Switching mortgage deals

Landlords are facing issues re-mortgaging their buy-to-let properties unless they do a product transfer with their existing lender. Many landlords are finding their businesses less viable with the current high interest rate environment and tougher landlord legislation, meaning the ability to switch lenders is severely limited.

As bad as the outlook is right now, if could still be worth considering switching mortgage deals now, before interest rates rise even more. But your ability to switch to another lender may be hampered by the new levels of stress testing described above.

Many lenders will allow you to lock in your next mortgage deal before you want the deal to start, so don’t wait until your current deal is up. Our advice would be to begin looking around up to six months before your current deal expires.

UK house prices & mortgage rates

Some landlords are holding off making any big decisions with many experts predicting UK house prices falling as much as 10%-15% in 2023.

If interest rates continue to rise, then many people will simply not be able to afford to take on a mortgage and therefore demand may remain high or increase in the private rental sector.

Tax changes for landlords

Landlords face higher bills from next year after Chancellor Jeremy Hunt slashed the annual threshold for Capital Gains Tax in his Autumn Statement from £12,300 to £6,000 next year and £3,000 from April 2024. This means landlords will have to pay more tax on the profit they make when selling a buy-to-let property.

Other announcements include changing the threshold for the top rate of income tax from £150,000 to £125,000 and freezing allowances and thresholds for income tax, national insurance and inheritance tax until April 2028.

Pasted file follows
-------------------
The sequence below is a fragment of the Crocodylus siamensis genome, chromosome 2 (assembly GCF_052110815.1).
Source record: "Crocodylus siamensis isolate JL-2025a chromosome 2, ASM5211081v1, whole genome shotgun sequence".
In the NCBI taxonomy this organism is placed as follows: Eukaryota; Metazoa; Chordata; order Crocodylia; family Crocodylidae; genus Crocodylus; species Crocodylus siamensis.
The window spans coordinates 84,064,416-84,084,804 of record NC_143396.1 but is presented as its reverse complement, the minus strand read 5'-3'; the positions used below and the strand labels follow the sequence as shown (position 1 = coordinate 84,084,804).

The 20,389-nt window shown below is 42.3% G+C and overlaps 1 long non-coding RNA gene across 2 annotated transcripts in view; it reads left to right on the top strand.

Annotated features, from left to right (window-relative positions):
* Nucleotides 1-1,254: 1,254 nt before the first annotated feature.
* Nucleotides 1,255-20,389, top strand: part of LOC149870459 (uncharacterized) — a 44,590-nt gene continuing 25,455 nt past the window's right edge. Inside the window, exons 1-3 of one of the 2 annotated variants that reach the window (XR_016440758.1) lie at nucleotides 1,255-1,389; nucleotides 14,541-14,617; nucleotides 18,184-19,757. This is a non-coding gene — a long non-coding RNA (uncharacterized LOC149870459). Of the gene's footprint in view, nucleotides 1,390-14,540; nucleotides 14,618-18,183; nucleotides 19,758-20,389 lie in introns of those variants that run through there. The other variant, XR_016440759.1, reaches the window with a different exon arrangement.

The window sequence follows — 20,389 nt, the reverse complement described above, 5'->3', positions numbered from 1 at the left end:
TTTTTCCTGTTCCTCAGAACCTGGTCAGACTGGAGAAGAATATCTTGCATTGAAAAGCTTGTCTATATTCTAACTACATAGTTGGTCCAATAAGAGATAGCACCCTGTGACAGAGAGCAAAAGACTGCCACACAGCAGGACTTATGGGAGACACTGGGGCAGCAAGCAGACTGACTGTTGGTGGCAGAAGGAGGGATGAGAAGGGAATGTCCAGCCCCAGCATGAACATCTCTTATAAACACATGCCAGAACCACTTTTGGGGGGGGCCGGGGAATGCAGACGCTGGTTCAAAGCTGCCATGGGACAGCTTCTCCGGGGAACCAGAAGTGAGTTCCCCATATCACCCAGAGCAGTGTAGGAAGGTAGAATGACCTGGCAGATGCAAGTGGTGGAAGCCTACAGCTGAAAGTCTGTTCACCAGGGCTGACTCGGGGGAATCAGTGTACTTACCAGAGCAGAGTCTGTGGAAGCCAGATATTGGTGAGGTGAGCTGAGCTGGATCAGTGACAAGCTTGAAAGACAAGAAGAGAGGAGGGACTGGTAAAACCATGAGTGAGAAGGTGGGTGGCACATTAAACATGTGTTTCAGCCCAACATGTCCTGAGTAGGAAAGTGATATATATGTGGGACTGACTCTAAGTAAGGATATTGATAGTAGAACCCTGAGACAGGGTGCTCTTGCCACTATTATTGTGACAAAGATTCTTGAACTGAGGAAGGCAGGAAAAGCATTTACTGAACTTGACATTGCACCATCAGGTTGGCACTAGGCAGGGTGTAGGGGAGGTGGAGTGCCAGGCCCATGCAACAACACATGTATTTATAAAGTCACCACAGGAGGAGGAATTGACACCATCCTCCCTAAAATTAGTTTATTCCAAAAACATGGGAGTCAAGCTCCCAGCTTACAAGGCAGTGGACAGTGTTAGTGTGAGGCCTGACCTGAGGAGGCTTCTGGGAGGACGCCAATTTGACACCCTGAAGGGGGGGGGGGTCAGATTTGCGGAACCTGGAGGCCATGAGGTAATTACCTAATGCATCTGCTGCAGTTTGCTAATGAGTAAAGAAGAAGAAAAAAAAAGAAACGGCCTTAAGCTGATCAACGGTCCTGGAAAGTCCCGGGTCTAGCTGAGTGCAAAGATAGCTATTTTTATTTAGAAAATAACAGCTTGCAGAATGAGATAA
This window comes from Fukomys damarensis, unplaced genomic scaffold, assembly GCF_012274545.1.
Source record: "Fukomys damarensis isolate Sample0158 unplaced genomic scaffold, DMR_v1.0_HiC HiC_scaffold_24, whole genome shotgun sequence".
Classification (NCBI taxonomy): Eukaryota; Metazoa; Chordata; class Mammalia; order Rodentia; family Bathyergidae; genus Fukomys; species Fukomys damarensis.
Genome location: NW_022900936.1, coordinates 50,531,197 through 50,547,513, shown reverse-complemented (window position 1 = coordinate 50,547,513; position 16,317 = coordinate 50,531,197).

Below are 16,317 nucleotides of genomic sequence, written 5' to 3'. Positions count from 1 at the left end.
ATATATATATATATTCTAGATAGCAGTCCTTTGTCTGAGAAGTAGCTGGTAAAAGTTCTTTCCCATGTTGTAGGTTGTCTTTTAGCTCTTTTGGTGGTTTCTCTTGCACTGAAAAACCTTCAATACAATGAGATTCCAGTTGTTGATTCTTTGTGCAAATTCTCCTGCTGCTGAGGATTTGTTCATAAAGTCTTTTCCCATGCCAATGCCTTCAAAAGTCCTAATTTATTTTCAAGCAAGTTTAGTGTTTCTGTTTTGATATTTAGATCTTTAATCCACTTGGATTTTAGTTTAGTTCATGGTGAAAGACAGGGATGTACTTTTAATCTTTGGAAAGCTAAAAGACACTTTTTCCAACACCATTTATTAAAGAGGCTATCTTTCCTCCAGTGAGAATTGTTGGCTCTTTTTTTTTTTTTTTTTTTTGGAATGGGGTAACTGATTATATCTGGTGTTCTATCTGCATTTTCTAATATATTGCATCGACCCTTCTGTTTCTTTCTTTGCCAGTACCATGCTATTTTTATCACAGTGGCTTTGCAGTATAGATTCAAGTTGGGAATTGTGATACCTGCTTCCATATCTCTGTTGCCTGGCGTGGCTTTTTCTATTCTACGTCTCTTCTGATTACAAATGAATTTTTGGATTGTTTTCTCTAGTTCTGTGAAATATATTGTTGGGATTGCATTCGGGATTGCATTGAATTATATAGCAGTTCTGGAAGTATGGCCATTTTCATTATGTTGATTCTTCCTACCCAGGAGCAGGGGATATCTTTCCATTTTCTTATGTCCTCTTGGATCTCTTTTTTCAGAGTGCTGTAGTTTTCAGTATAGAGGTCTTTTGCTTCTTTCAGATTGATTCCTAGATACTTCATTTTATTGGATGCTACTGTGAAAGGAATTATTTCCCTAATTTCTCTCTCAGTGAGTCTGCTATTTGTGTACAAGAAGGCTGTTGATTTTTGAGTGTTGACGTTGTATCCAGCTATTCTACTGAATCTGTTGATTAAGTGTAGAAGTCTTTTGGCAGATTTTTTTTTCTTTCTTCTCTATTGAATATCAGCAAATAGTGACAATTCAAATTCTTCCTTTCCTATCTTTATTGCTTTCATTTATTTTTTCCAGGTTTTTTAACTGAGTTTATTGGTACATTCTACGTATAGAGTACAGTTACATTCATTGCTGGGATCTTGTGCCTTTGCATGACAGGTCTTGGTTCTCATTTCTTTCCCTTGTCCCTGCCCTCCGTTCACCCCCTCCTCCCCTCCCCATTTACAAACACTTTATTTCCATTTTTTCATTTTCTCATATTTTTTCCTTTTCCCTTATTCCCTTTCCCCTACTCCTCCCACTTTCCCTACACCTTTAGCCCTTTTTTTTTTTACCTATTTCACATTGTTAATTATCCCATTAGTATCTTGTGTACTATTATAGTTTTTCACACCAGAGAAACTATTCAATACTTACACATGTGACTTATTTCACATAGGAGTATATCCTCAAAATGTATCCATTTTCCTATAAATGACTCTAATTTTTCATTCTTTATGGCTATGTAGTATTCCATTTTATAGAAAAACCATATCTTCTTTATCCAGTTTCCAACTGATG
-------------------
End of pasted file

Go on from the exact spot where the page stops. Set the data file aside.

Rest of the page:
The threshold for income tax (£12,570) will be frozen for a further two years until April 2028. The main National Insurance and inheritance tax thresholds have also been frozen until 2028. This is a stealth tax strategy by the Government that will affect landlords by increasing their tax bills in the coming years.

The Chancellor also announced that stamp duty cuts announced in the mini-Budget in September would remain, but end on 31st March 2025, supporting the housing market by hopefully increasing transactions. Buy-to-let landlords looking to expand their portfolios will still have to pay a three per cent stamp duty surcharge.


Many landlords are having to make tough decisions about whether to increase rents to break even or sell their properties due to increases in mortgage costs.

Many tenants may find their rents unaffordable and will potentially default on rent payments, affecting landlord profitability and the potential for landlords to lose money.

None of this is good news for buy-to-let landlords. Falling prices means security on loans is reduced, increasing the risk of defaulting on mortgage repayments, and ultimately repossessions.

All of this will undoubtedly have a ripple effect and a significant impact on the rental market in the coming years.

Now is the time to keep track of your landlord finances and seek professional advice from specialist landlord accountants.

Here at dns accountants, we help thousands of landlords manage their finances and have a highly experience team that specialise in the buy-to-let market landlord market.

If you’re struggling in the current market, then contact us today for help and advice by calling our team on 03300 886 686, or email on enquiry@dnsaccountants.co.uk.

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About the author
Blog Author

Sumit Agarwal
Sumit Agarwal (ACMA ACA India), the Managing partner of dns accountants is a highly respected accountant with expertise in helping owner-managed businesses.

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About the author
Blog Author

Sumit Agarwal
Sumit Agarwal (ACMA ACA India), the Managing partner of dns accountants is a highly respected accountant with expertise in helping owner-managed businesses.